Bupa CEO 'deeply sorry' for underpaying staff up to $75 million

About 18,000 people affected, company vows to pay them back with interest and applicable superannuation

Bupa CEO 'deeply sorry' for underpaying staff up to $75 million

Approximately 18,000 former and current employees of health insurance company Bupa have been underpaid by up to $75 million, their chief executive officer has admitted.

The revelation comes after the company discovered "instances of potential inaccuracies in its Australian payroll data," prompting them to carry out an extensive proactive review of enterprise agreements and modern awards starting July 2014.

"We now have the initial findings of the review and expect the full results in early 2022,” Bupa Asia Pacific CEO Hisham El-Ansary admitted. “Over the seven and a half years covered by the review, we estimate that the wage underpayments impact around 18,000 current and former employees and have a value of between $65 million to $75 million, excluding interest and applicable superannuation. The annual wage underpayments equate to approximately 1.3% of Bupa’s annual Australian payroll.”

According to the CEO, they have now informed the Australian workforce of the incident and is working through the impact of it on each individual.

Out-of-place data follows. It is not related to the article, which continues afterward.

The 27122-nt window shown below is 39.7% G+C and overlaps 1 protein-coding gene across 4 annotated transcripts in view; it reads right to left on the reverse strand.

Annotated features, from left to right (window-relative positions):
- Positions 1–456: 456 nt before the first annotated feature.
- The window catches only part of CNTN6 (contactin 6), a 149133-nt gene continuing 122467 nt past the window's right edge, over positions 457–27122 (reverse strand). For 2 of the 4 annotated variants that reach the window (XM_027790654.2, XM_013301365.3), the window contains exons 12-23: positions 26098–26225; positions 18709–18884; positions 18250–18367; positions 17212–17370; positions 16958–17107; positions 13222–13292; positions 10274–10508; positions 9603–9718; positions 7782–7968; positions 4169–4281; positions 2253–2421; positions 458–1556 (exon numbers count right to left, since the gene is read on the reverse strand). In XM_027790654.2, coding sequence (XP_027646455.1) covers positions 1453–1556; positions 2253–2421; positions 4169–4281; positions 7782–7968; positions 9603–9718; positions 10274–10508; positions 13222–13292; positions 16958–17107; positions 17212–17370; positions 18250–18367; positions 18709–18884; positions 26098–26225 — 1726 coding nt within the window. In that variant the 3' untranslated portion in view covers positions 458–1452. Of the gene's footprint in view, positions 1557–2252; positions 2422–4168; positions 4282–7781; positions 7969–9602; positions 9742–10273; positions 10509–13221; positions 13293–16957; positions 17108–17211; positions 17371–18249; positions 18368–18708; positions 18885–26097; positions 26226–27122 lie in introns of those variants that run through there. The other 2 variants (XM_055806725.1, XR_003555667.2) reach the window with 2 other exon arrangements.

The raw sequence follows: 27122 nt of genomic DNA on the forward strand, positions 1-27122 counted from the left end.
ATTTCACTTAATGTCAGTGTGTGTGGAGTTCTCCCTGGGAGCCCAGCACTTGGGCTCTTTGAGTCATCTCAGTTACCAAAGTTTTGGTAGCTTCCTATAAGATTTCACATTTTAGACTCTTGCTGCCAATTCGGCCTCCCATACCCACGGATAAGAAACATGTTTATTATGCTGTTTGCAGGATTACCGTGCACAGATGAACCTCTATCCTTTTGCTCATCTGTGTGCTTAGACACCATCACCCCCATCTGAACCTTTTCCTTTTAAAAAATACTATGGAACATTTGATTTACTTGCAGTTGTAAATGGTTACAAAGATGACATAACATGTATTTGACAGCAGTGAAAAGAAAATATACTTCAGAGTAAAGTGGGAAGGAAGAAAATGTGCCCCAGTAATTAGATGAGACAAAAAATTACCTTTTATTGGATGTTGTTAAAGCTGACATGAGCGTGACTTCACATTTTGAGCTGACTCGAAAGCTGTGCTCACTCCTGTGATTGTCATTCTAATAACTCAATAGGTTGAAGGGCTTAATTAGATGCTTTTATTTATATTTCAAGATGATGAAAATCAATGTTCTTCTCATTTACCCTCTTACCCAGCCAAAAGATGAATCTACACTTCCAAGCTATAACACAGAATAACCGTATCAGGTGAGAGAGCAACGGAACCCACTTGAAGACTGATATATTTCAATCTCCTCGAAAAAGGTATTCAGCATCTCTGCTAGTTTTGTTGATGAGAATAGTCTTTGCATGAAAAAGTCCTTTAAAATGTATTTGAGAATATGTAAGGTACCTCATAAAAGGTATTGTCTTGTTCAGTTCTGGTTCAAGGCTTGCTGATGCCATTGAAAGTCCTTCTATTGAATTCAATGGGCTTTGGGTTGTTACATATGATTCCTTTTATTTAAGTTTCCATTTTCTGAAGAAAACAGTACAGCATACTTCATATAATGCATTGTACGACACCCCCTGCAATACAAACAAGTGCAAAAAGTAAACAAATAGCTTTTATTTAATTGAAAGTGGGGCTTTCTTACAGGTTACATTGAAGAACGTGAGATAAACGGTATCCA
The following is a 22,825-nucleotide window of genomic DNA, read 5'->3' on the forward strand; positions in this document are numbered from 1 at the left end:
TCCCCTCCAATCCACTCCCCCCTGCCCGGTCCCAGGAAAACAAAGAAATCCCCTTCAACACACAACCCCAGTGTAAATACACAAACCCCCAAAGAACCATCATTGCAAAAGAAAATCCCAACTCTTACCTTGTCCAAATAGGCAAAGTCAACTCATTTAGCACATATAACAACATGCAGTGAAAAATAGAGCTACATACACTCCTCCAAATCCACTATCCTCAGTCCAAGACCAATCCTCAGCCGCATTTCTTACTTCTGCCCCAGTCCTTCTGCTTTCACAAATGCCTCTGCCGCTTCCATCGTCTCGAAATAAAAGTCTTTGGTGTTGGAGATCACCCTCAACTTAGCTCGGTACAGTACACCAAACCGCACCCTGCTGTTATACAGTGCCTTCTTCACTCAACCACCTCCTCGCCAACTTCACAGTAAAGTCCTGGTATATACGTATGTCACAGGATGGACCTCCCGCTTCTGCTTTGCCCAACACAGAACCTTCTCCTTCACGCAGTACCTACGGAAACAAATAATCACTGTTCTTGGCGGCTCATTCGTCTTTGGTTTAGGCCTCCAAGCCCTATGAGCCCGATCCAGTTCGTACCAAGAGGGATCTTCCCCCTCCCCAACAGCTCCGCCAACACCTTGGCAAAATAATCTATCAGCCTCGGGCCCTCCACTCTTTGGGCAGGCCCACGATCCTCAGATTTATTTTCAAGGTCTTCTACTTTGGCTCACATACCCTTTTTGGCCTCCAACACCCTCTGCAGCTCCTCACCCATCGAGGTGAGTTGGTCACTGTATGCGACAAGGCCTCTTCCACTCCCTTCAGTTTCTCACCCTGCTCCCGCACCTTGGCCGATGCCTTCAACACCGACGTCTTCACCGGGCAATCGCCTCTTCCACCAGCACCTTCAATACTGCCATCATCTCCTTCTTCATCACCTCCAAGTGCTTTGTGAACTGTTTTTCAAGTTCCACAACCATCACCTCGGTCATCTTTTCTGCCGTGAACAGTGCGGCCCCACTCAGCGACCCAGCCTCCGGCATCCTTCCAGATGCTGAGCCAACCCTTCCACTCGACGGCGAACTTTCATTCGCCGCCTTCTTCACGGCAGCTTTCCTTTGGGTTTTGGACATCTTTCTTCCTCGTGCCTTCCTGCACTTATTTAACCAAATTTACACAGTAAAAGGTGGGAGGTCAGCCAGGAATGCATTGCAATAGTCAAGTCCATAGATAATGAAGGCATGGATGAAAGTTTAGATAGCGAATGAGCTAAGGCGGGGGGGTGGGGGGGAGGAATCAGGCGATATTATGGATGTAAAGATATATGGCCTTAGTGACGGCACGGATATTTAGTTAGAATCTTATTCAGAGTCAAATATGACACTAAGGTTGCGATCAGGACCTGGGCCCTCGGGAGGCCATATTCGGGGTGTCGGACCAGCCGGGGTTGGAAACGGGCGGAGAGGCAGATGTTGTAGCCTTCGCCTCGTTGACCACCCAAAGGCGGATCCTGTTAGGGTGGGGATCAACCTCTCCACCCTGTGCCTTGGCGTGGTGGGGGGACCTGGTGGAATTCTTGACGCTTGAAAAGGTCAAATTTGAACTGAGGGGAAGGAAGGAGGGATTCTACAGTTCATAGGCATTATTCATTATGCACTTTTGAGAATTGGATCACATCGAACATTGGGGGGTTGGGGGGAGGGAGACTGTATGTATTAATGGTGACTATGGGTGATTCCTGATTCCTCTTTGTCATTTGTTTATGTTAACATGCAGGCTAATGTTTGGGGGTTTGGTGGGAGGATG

Read more: Firm to pay more than $4.5 million to compensate underpaid workers

"I am deeply sorry that we have let our people down and I am determined to ensure that we remedy this fairly for everyone who has been impacted," he said. "We are committed to getting this right and will be able to provide more information to our people in the coming months, as we start the remediation process from March 2022."

El-Ansary added that the company's immediate priority is to compensate the affected staff, including interest and applicable superannuation, as soon as possible. Affected workers will also be contacted starting early 2022.

He also said the company is now putting in place additional auditing and assurance mechanisms in a bid to enhance its internal processes and systems to prevent similar mistakes in the future. The Fair Work Ombudsman has been informed of the initial findings, according to Bupa, and will keep them updated in its development.

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